US Army Testing XM-25 Smart Weapon

#21
maguire said:
AFA06 said:
Go on - someone enlighten me

What is a SMART round????
it's very well turned out, with nicely polished shoes and a neat haircut. :wink:
Don't forget starched and pressed camouflage uniforms and clean fingernails.
 
#22
Voltiguer said:
I see where you're coming from, the round is smaller, but if you're able to put it right on top of someone then I'm willing to bet this allows the round to be smaller. A 25mm round may not have the bang of a 40mm round, but I still wouldn't want it going bang a foot away from my head...
Some years ago the French did a nice bit of research on the minimum size of grenade required to reliably incapacitate the enemy, which they presented at one of the small arms conferences. The issue is not so much the size of the bang, but how much effective frag it puts onto the target.

Well I won't repeat the minimum size required - but it was a good deal bigger than 25mm and their evidence was pretty convincing. Afterwards the US guys were asked why they were persisting with 25mm, to which there were only embarassed smiles and shuffling.

As I understand it, even with a 40mm UGL, you still need to hit the target almost smack on for it to be effective.
 
#23
I wonder what the Russian experience with 30mm grenades has been? Thats the only smaller-than-40mm grenade I can think of that would have seen active service.
 
#24
Do like the idea, (not coming towards me) of flechettes

Air Burst Flechette Grenade

A lozenge shaped grenade that can be fired from most 40mm grenade launchers. When fired, the grenade lands on it's weighted end and a secondary charge propels the top three-quarters of the grenade 4 feet up in the air; It is at this point that the grenade explodes spraying a 10m diameter area with fast, sharp, drill like metal flechettes.

---------------------------------------------------------------------------------

Flechettes from a 120mm

http://www.youtube.com/watch?v=mk6wxBQ3f_0

nice ending
 
#25
Whenever I've fired UGL I cant help but think it's a bit useless even if you get it near enough smack on the target the fragmentation bearly touches the fig 11.

Maybe with this being an airburst round that detonates directly above the target it might be better, even being a smaller calibre.

And I've worked a fair bit with the yanks, I've been out patrolling on my own in a USMC multiple, they are no better or worse than our lot, they do some things differently but they're pretty much exactly the same as us.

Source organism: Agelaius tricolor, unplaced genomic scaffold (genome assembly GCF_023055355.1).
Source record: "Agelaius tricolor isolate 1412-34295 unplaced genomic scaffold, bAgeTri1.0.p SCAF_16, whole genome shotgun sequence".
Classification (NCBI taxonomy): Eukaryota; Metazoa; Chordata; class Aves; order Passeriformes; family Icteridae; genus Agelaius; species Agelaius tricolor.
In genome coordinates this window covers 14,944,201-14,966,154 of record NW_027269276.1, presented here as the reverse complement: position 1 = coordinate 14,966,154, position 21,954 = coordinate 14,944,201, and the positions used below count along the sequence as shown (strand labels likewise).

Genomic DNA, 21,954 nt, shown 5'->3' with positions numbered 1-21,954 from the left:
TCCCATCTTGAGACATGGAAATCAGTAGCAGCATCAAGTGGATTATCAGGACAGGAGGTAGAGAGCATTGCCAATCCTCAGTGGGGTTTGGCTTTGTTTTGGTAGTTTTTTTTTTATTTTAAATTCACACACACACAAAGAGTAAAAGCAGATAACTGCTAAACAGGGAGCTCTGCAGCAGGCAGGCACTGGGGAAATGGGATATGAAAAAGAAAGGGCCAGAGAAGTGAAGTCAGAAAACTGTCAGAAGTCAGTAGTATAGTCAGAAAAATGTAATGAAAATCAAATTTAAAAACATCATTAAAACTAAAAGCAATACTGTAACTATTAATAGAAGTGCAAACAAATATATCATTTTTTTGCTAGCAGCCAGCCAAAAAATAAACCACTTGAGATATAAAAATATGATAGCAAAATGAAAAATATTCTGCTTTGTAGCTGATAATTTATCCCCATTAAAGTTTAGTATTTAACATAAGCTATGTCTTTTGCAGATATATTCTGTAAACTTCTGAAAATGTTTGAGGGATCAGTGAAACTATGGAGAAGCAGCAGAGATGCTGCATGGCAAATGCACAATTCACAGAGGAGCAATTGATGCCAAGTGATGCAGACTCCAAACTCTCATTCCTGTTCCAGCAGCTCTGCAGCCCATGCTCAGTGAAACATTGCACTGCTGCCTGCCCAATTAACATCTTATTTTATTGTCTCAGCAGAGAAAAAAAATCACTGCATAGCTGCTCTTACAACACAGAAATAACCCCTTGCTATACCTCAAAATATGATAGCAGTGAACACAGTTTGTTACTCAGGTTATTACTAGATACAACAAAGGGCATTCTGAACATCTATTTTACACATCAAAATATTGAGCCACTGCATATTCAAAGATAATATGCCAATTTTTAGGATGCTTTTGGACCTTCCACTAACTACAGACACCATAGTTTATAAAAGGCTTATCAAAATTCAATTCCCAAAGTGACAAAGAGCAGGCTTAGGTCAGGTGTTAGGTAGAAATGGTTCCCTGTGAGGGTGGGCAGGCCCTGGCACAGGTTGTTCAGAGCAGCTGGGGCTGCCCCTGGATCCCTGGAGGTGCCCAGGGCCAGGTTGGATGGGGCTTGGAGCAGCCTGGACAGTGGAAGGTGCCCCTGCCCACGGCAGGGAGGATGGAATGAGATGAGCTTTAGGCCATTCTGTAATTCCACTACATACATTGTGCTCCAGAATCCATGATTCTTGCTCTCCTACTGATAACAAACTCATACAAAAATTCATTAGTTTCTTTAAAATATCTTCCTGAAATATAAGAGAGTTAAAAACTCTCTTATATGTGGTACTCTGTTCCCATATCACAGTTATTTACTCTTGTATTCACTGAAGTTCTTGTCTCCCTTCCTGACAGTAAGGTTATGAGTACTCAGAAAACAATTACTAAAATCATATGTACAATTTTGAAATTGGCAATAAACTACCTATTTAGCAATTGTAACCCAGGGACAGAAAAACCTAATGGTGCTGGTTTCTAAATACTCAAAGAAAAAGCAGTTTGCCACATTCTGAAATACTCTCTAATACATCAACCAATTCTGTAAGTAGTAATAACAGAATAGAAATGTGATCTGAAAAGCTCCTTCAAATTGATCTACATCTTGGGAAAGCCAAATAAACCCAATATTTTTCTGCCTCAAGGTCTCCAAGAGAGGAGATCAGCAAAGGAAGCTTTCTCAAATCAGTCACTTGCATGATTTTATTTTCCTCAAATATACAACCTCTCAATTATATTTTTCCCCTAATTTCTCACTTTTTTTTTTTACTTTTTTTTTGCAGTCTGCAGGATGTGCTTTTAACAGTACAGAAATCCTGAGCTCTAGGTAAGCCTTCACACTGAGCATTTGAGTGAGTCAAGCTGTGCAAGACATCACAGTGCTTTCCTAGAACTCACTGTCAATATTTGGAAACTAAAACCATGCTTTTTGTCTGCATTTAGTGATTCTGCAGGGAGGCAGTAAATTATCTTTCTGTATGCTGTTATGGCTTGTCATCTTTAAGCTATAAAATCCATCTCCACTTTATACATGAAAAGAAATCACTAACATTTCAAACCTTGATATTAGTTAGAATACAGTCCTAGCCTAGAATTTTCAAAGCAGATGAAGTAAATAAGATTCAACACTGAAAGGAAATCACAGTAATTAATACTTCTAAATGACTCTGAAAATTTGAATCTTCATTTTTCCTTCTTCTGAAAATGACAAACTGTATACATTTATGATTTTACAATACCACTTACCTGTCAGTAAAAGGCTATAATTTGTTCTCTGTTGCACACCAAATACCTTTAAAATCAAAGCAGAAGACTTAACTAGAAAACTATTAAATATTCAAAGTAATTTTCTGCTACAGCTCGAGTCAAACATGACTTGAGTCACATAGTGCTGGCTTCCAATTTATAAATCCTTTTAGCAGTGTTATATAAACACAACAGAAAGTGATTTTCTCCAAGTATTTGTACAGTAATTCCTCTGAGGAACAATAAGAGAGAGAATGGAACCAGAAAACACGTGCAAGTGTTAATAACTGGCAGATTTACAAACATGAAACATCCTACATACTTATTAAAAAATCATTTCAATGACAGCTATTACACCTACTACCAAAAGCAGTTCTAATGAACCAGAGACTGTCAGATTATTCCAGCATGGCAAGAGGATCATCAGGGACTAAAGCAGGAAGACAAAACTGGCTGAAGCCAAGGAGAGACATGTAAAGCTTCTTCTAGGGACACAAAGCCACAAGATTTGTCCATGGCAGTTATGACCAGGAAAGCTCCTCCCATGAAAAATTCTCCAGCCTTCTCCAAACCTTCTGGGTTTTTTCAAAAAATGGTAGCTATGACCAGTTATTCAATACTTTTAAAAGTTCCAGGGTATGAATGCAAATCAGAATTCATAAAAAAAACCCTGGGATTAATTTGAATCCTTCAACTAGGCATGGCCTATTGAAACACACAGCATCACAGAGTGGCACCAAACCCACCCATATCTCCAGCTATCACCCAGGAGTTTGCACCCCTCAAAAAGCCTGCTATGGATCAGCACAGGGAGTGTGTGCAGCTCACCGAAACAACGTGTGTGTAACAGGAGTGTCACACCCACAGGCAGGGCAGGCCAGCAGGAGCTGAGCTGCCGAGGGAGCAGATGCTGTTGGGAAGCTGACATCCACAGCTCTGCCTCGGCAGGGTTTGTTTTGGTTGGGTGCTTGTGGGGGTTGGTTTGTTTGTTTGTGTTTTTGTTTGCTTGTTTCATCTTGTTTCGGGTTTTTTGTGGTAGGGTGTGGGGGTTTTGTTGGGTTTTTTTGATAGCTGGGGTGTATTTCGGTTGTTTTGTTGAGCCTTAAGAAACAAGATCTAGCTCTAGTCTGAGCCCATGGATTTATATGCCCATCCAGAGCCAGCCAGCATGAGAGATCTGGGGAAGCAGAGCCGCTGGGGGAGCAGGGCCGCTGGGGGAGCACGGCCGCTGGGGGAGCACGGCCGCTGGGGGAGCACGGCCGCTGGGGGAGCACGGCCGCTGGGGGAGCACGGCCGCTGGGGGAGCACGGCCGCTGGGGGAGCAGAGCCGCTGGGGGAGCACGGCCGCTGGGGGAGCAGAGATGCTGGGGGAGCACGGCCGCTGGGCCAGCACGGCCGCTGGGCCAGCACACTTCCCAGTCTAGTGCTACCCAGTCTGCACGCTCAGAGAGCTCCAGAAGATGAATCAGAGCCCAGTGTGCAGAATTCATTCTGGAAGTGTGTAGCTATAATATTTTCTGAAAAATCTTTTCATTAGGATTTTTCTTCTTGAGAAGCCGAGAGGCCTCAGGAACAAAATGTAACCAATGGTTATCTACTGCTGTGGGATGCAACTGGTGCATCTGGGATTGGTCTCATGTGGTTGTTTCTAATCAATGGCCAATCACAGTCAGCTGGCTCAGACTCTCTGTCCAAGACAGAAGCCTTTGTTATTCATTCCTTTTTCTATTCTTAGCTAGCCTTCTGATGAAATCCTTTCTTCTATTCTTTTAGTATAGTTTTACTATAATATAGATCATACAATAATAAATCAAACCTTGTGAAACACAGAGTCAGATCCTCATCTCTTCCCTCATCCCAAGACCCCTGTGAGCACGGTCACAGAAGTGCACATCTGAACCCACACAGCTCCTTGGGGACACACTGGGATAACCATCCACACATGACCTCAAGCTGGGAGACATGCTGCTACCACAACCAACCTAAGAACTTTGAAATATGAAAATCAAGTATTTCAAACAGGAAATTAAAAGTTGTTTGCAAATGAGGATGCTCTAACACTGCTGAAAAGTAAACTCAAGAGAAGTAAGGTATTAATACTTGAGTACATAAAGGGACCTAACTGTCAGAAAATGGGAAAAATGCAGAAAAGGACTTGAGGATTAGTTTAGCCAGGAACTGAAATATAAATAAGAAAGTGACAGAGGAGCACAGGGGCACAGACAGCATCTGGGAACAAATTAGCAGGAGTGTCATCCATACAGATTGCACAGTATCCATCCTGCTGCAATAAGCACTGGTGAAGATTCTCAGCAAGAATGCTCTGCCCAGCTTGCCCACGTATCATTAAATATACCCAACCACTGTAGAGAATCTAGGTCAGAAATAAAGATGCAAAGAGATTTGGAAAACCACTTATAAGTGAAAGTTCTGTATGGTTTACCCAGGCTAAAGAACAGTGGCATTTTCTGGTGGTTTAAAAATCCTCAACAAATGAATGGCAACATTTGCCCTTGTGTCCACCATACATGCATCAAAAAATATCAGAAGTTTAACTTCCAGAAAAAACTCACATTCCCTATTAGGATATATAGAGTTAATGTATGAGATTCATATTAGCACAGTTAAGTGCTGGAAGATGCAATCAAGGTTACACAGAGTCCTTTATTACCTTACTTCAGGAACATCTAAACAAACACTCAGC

They're sometimes a bit jumpy, but dangerous and trigger happy is not something I'd describe them as.
 
#26
DesktopCommando said:
Do like the idea, (not coming towards me) of flechettes

Air Burst Flechette Grenade

A lozenge shaped grenade that can be fired from most 40mm grenade launchers. When fired, the grenade lands on it's weighted end and a secondary charge propels the top three-quarters of the grenade 4 feet up in the air; It is at this point that the grenade explodes spraying a 10m diameter area with fast, sharp, drill like metal flechettes.

---------------------------------------------------------------------------------

Flechettes from a 120mm

http://www.youtube.com/watch?v=mk6wxBQ3f_0

nice ending

I carried an M79 grenade launcher in Vietnam and had a chance to use the flechette round although it was later replaced with a 00 buckshot round. I had occasion to use the flechette round in "anger" and the wound (fatal) inflicted from about 25 m looks like a very bad case of hives on the skin without other dramatic damage.



For close range fighting there were two types of M79 rounds. The first was a flechette round ( or Bee Hives round) which housed approx 45 small darts in a plastic casing, these rounds were issued on an experimental basis. Later this round was replaced by the M-576 buckshot round. This round contained twenty-seven 00 buckshot which on firing was carried down the barrel in a 40mm plastic sabot which slowed down in flight so that the pellets could travel in their forward direction un-aided.
 
#27
Voltiguer said:
I wonder what the Russian experience with 30mm grenades has been? Thats the only smaller-than-40mm grenade I can think of that would have seen active service.
They're still over double the size of the itty-bitty US ones.

 
#29

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